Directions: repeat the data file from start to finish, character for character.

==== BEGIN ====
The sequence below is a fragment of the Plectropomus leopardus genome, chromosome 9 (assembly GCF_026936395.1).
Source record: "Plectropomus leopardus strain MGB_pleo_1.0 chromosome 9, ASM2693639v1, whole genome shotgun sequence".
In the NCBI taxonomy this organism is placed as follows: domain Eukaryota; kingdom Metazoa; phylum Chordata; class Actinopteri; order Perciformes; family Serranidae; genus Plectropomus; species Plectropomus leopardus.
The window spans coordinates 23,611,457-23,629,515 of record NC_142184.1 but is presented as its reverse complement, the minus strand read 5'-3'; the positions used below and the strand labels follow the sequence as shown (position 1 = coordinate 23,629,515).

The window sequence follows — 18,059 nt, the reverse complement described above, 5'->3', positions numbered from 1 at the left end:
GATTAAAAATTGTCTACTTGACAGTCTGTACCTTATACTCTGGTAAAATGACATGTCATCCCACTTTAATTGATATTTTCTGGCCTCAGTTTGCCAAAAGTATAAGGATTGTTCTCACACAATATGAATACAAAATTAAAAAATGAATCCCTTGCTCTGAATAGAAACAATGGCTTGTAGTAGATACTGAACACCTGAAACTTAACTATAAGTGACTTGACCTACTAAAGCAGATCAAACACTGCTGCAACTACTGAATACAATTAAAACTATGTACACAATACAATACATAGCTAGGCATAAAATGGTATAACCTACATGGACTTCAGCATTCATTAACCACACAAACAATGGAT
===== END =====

The sequence below is a fragment of the Plectropomus leopardus genome, chromosome 9 (assembly GCF_026936395.1).
Source record: "Plectropomus leopardus strain MGB_pleo_1.0 chromosome 9, ASM2693639v1, whole genome shotgun sequence".
In the NCBI taxonomy this organism is placed as follows: domain Eukaryota; kingdom Metazoa; phylum Chordata; class Actinopteri; order Perciformes; family Serranidae; genus Plectropomus; species Plectropomus leopardus.
The window spans coordinates 23,611,457-23,629,515 of record NC_142184.1 but is presented as its reverse complement, the minus strand read 5'-3'; the positions used below and the strand labels follow the sequence as shown (position 1 = coordinate 23,629,515).

The window sequence follows — 18,059 nt, the reverse complement described above, 5'->3', positions numbered from 1 at the left end:
GATTAAAAATTGTCTACTTGACAGTCTGTACCTTATACTCTGGTAAAATGACATGTCATCCCACTTTAATTGATATTTTCTGGCCTCAGTTTGCCAAAAGTATAAGGATTGTTCTCACACAATATGAATACAAAATTAAAAAATGAATCCCTTGCTCTGAATAGAAACAATGGCTTGTAGTAGATACTGAACACCTGAAACTTAACTATAAGTGACTTGACCTACTAAAGCAGATCAAACACTGCTGCAACTACTGAATACAATTAAAACTATGTACACAATACAATACATAGCTAGGCATAAAATGGTATAACCTACATGGACTTCAGCATTCATTAACCACACAAACAATGGAT